Sometimes bad things happen to good art! This elegant watercolour painting by Canadian artist J. M. Barnsley had suffered water damage in a flooded basement, causing a large disfiguring stain across most of the image.
Luckily, recent stains are often easier to treat than old stains, and when the owners brought it to Book and Paper Conservation Services, we were able to help.
The process was multi-fold. First, the acidic pulp board backer on the watercolour was removed. This step was painstaking and time-consuming, but necessary before any cleaning could be undertaken. The brown colouring and acidity of the pulp board had leached into the painting when it was exposed to water, causing the staining in the image; it had also caused the paper overall to yellow and deteriorate. Backer boards like this are very common on 19th century watercolours, and this is why we always recommend they be removed as a preservation measure for any work of art on paper.
Once the painting was free of the backer board, it underwent aqueous cleaning in deionized water; this treated not only the overall yellowing of the paper but also began the process of loosening the dark brown staining in the image. After several rinses, the watercolour was air dried, and the results evaluated. Washing had brightened paper tone and significantly reduced the hard brown water stain.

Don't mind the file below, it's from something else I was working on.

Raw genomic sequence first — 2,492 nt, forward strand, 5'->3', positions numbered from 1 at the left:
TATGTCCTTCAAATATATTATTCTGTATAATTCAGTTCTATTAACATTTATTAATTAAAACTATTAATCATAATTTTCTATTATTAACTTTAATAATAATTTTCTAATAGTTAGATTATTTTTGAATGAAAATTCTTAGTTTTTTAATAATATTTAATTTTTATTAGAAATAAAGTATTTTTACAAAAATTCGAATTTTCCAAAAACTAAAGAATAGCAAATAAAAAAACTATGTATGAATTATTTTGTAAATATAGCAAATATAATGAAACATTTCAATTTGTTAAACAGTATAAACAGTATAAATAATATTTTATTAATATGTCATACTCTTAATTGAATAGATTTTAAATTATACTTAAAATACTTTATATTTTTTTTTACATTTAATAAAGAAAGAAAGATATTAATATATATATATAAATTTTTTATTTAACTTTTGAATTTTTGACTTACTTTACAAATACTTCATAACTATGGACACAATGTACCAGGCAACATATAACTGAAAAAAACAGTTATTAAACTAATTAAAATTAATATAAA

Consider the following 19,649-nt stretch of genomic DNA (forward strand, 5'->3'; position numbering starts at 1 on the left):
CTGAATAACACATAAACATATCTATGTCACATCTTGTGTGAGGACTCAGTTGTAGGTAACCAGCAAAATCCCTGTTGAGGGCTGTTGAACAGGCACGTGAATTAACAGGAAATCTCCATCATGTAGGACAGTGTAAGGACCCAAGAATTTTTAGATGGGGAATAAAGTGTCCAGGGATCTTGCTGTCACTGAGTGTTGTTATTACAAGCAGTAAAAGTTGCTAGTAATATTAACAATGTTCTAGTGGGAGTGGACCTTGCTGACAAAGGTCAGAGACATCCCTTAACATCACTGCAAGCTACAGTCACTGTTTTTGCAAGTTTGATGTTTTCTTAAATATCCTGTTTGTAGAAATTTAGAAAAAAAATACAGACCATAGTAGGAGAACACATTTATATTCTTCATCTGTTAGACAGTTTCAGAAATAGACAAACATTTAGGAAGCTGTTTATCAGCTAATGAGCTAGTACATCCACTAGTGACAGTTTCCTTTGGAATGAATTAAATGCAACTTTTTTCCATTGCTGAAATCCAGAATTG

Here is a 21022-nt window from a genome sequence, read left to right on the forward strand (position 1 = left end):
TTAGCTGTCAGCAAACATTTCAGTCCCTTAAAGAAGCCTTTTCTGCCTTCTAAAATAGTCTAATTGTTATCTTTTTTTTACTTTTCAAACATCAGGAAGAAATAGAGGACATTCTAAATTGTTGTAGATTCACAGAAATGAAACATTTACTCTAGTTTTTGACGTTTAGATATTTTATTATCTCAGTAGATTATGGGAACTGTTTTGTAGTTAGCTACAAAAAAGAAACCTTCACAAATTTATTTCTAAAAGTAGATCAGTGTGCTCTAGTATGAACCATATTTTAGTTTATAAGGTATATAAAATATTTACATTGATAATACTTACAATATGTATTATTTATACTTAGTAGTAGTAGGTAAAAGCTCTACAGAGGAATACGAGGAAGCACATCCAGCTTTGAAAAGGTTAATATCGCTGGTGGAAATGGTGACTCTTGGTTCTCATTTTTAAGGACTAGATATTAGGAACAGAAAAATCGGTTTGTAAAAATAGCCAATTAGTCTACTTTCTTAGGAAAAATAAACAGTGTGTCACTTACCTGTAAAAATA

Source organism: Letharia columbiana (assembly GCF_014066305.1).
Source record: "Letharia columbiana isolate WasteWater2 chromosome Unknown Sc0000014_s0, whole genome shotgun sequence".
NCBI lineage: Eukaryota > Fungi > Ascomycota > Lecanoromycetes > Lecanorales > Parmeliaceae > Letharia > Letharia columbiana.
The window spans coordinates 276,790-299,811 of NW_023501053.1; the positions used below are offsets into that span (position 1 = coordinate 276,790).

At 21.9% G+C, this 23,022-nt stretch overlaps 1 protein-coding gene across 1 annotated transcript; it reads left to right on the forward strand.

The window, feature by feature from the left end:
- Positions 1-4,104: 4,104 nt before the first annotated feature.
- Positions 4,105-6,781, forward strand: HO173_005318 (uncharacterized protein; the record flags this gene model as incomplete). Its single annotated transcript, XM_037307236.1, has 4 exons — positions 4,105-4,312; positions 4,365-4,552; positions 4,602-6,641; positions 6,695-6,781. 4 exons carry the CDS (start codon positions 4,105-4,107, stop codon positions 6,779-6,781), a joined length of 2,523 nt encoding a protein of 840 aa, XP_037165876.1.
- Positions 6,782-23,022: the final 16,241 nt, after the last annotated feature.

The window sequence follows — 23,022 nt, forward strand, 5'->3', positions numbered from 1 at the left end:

After extensive testing to determine the sensitivity of the pigments and potential reaction of the stain, the final step was to locally apply a chemical bleach to further treat the discolouration. Only solutions that have been tested and approved by conservation scientists are used for chemical bleaching treatments, and only in very controlled applications; the treatment must not leave any trace amounts of chemical, or cause any further damage to the materials. In this case, a very low percentage of a reducing agent was used, and the paper was then rinsed multiple times to remove all chemical residue.
The bleaching treatment further reduced the stain, to the point that it is nearly eliminated. Light losses to the watercolour pigment in areas of mould damage were inpainted to unify the image. The scene can now be appreciated without distraction, and the paper tone is brighter, allowing the colours to appear as the artist intended.
An unexpected revelation after treatment was the title of the painting, Gloucester Harbour, handwritten in graphite on the lower left corner of the verso.
The clients selected a new framing scheme for the artwork, and our conservation framing included Japanese tissue hinges adhered with reversible wheat starch paste, acid-free backer and mat board, and GroGlass ARTGLASS 99, offering 99% UV protection. The watercolour painting by J. M. Barnsley is once more looking its best, and is properly preserved for the future. The owners have it displayed in their home once again, and one day will pass it down in their family.
If you have an artwork that has been damaged by flooding or another catastrophe, don't hesitate to contact us to discuss restoration options. You may think there's little hope to reverse the damage, but it never hurts to get a professional opinion; we're not miracle workers, but quite often conservation treatment can dramatically improve a damaged work of art.
Check out our portfolio of treatments, or contact us today.